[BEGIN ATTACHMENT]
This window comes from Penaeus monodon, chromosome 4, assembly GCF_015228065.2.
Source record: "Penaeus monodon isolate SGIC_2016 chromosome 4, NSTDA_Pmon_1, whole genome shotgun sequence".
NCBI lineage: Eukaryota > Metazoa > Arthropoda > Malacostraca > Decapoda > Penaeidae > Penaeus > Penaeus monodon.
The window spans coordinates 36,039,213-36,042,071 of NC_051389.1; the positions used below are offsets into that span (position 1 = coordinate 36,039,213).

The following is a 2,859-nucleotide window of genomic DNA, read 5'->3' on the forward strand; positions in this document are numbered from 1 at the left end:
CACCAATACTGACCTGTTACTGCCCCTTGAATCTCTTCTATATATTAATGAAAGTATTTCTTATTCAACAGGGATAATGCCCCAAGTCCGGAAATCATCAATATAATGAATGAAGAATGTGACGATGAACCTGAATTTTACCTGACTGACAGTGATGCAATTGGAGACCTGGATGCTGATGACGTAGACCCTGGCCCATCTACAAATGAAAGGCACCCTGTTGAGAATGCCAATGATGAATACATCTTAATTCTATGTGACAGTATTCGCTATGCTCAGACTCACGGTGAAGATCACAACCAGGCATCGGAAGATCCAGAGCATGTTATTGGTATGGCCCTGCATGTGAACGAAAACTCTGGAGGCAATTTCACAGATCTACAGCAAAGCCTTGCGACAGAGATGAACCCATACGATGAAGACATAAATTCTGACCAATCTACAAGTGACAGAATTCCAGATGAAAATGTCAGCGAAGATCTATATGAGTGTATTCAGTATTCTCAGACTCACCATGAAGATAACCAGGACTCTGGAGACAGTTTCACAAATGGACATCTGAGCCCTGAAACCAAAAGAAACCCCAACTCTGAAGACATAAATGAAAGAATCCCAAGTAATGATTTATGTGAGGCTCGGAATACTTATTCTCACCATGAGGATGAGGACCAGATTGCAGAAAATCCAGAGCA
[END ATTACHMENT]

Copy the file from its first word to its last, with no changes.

This window comes from Penaeus monodon, chromosome 4, assembly GCF_015228065.2.
Source record: "Penaeus monodon isolate SGIC_2016 chromosome 4, NSTDA_Pmon_1, whole genome shotgun sequence".
NCBI lineage: Eukaryota > Metazoa > Arthropoda > Malacostraca > Decapoda > Penaeidae > Penaeus > Penaeus monodon.
The window spans coordinates 36,039,213-36,042,071 of NC_051389.1; the positions used below are offsets into that span (position 1 = coordinate 36,039,213).

The following is a 2,859-nucleotide window of genomic DNA, read 5'->3' on the forward strand; positions in this document are numbered from 1 at the left end:
CACCAATACTGACCTGTTACTGCCCCTTGAATCTCTTCTATATATTAATGAAAGTATTTCTTATTCAACAGGGATAATGCCCCAAGTCCGGAAATCATCAATATAATGAATGAAGAATGTGACGATGAACCTGAATTTTACCTGACTGACAGTGATGCAATTGGAGACCTGGATGCTGATGACGTAGACCCTGGCCCATCTACAAATGAAAGGCACCCTGTTGAGAATGCCAATGATGAATACATCTTAATTCTATGTGACAGTATTCGCTATGCTCAGACTCACGGTGAAGATCACAACCAGGCATCGGAAGATCCAGAGCATGTTATTGGTATGGCCCTGCATGTGAACGAAAACTCTGGAGGCAATTTCACAGATCTACAGCAAAGCCTTGCGACAGAGATGAACCCATACGATGAAGACATAAATTCTGACCAATCTACAAGTGACAGAATTCCAGATGAAAATGTCAGCGAAGATCTATATGAGTGTATTCAGTATTCTCAGACTCACCATGAAGATAACCAGGACTCTGGAGACAGTTTCACAAATGGACATCTGAGCCCTGAAACCAAAAGAAACCCCAACTCTGAAGACATAAATGAAAGAATCCCAAGTAATGATTTATGTGAGGCTCGGAATACTTATTCTCACCATGAGGATGAGGACCAGATTGCAGAAAATCCAGAGCA